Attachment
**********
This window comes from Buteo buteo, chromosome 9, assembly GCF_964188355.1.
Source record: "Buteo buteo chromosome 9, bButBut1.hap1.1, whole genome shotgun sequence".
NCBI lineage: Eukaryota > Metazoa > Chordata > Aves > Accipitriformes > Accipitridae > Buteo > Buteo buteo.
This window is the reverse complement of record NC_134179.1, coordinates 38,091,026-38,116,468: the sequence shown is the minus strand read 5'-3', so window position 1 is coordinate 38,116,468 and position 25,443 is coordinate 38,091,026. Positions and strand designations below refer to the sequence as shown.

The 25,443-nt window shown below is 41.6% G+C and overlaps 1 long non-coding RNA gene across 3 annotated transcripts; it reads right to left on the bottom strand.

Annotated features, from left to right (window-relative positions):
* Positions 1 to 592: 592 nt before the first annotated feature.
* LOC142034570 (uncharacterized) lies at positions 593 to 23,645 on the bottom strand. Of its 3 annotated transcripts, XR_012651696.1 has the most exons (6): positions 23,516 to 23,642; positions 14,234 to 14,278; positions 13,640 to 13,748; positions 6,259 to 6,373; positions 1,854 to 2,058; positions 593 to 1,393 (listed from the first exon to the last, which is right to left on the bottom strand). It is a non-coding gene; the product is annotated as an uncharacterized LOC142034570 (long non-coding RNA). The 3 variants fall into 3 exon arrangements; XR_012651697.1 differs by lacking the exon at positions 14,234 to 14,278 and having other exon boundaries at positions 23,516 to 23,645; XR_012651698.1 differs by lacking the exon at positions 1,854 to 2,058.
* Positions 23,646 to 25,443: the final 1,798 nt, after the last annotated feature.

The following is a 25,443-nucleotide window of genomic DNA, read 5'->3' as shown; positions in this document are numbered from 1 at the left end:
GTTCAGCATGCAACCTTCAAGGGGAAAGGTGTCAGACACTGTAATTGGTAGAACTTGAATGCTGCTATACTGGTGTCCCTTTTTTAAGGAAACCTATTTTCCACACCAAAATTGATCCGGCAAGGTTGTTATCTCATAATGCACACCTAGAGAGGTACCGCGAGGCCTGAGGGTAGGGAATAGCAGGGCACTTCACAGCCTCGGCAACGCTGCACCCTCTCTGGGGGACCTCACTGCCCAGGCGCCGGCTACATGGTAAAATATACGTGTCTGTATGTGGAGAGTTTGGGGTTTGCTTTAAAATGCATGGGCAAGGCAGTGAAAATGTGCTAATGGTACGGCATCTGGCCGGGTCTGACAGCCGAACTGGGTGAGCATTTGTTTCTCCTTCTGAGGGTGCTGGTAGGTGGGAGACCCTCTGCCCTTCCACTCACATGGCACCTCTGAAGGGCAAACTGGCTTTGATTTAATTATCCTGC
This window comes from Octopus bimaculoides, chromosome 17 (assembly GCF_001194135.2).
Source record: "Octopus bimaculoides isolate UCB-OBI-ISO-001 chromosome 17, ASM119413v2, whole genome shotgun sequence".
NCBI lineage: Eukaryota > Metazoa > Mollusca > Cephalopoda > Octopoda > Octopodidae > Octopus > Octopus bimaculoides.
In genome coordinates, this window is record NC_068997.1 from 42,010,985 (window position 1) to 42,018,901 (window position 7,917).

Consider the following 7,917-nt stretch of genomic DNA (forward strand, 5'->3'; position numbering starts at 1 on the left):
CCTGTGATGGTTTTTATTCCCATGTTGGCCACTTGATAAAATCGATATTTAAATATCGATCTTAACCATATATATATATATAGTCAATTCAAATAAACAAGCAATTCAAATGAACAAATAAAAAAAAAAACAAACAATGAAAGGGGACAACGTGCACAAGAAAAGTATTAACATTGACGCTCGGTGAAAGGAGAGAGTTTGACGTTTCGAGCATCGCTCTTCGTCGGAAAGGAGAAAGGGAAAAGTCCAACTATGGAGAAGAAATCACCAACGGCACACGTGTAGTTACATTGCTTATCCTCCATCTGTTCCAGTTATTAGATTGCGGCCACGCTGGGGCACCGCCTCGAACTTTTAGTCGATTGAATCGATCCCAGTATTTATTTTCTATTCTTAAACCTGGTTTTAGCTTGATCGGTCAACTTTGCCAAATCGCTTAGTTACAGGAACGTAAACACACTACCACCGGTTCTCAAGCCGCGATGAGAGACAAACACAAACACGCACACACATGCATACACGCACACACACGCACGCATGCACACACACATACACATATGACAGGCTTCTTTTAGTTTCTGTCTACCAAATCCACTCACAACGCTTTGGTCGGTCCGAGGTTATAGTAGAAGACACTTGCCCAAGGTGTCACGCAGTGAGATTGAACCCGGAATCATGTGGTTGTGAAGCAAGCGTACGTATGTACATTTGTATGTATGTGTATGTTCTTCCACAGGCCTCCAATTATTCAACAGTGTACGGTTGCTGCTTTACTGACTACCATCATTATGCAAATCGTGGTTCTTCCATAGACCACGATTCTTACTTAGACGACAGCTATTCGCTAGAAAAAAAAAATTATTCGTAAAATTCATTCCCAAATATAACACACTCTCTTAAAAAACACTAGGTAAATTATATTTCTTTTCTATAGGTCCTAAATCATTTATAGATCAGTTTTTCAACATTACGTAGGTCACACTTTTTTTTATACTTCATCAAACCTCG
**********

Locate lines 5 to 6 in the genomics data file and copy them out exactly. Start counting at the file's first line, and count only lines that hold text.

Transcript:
The 25,443-nt window shown below is 41.6% G+C and overlaps 1 long non-coding RNA gene across 3 annotated transcripts; it reads right to left on the bottom strand.

Annotated features, from left to right (window-relative positions):